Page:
EU corporate tax ‘harmonisation’ reforms would be opposed, Harris says

European Council summit discusses contentious proposal to create single market for capital, drawing opposition from Ireland and other countries

Reforms of the European Union’s internal market that proposed any “harmonisation” around national corporate tax rates would not be supported by Ireland, Taoiseach Simon Harris has said.

At the end of a two-day summit in Brussels the 27 EU leaders agreed to continue work on plans to make the bloc more competitive economically. The summit had discussed a return to the idea of creating a single market for capital in the EU, effectively bringing different national markets closer together and making it easier for money and investments to move around the bloc. The contentious reforms, first proposed in 2015, have for years failed to get off the ground.

Draft proposals on the policy drawn up in advance of the European Council summit drew opposition from Ireland and a number of other countries. The concerns centred on suggestions in a new capital markets union the EU would move to concentrate new regulatory powers or “supervision”, in countries such as France.

The changes would mean bringing together different national insolvency regimes, as well as more alignment on tax and regulation of the new market rules. France is believed to be in favour of the Paris-based European Securities and Markets Authority (ESMA) playing a much bigger role under the proposed reforms, as an effective regulator of the new EU capital market.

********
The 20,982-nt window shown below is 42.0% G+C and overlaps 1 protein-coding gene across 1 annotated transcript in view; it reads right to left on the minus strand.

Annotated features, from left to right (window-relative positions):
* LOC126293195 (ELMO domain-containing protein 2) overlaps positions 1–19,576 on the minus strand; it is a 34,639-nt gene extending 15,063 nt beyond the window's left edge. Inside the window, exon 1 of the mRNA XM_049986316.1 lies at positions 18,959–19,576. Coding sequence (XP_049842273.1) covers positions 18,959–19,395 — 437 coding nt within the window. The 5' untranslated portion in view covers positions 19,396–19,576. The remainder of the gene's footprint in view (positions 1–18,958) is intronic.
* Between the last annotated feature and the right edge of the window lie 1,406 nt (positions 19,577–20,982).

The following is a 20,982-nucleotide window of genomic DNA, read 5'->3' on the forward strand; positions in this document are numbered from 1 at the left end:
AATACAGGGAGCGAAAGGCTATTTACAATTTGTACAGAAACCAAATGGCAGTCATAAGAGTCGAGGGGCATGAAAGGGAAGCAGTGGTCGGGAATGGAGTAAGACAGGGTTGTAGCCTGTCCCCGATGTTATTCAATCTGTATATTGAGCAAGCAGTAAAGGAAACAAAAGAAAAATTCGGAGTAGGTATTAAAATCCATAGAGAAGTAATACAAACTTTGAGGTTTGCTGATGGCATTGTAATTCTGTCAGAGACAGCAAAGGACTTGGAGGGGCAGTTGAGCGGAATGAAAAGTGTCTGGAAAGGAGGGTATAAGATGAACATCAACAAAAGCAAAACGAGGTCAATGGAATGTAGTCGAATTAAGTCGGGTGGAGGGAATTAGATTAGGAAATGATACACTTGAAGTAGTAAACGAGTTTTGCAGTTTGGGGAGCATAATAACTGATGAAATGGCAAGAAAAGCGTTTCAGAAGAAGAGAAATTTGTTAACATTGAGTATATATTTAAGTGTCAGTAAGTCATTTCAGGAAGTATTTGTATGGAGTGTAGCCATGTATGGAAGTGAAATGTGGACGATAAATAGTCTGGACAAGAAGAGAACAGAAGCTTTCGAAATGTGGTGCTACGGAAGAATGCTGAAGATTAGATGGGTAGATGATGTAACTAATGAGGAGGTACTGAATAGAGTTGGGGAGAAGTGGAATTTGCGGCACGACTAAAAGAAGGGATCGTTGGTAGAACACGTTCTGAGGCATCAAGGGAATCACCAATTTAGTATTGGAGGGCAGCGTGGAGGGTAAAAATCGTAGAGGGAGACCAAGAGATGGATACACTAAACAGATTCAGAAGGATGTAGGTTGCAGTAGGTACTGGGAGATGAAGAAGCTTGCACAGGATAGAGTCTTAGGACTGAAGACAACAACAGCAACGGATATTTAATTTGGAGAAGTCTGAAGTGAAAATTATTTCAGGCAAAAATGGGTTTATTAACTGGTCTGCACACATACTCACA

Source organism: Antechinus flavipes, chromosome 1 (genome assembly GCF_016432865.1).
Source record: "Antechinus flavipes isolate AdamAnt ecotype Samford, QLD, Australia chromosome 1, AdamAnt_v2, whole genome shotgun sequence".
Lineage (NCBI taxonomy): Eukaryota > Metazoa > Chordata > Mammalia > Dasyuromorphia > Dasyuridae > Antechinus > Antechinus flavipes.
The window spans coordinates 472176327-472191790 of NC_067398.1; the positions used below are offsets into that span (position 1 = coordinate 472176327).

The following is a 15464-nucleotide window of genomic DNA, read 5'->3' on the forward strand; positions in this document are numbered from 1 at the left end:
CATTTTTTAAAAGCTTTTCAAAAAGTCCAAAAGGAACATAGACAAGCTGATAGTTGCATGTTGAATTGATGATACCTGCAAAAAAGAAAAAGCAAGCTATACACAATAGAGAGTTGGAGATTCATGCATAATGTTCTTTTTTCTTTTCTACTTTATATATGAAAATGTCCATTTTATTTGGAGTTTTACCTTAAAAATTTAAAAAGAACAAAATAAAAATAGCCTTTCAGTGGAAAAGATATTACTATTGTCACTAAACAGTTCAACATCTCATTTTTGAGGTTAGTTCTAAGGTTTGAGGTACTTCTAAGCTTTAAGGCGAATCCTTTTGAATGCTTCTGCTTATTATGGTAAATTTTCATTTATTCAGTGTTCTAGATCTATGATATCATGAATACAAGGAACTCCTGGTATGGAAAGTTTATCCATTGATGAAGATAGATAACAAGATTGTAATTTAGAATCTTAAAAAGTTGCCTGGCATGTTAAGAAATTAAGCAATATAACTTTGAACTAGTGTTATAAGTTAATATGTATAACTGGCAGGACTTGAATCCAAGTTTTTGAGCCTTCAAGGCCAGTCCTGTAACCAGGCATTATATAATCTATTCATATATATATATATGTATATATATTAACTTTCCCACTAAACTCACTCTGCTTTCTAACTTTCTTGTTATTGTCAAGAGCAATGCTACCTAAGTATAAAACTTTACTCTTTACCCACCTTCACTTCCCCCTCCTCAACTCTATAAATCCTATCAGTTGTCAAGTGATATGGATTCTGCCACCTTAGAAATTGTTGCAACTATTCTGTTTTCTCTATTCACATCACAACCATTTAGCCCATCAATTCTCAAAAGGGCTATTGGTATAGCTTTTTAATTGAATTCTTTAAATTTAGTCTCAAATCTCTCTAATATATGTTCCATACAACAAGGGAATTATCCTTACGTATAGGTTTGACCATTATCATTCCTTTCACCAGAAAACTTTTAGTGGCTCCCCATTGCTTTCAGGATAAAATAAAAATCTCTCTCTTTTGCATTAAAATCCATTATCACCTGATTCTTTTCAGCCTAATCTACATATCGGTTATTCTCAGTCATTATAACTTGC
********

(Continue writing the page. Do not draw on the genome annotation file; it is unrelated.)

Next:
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Speaking on his way into the summit on Thursday, Mr Harris said Ireland would favour individual countries maintaining control over the supervision of any new rules and regulations. “This idea of the centralisation of supervisory functions to a number of small, large markets is not in the best interests of all member states,” he said.

“We want to see a capital markets union that respects the concerns of member states. We are not in the business of wishing to see any harmonisation to our corporate tax laws,” Mr Harris said. Ireland has previously been criticised for its 12.5 per cent rate, which in recent years it agreed to raise to a new 15 per cent global minimum rate.

An early version of the conclusions EU leaders were negotiating spoke about allowing the EU to “supervise” capital market actors, and “harmonising” national insolvency regimes. This was opposed by an initial group of 10 countries, including Ireland, with a number of further leaders later joining the group opposing certain aspects of the draft text. Much of the opposition had been based on a belief the initial proposed text on the capital markets union had been seen as too close to the French position.

In the end leaders agreed that the EU would continue work towards “harmonising relevant aspects” of national insolvency rules, and improve the “convergence” of capital market supervision.

Speaking afterwards, German chancellor Olaf Scholz said Germany and France would “stay committed” to capital market reforms, noting countries such as Ireland had traditionally taken a “bigger piece of the pie” when it came to corporate taxes. French president Emmanuel Macron said in his opinion the issue of more supervision at EU level was more pressing than tax harmonisation.

In a press conference after the summit, Charles Michel, the European Council president who chairs the meetings, said leaders had agreed European authorities would work with national authorities “to move forward together” on supervision.

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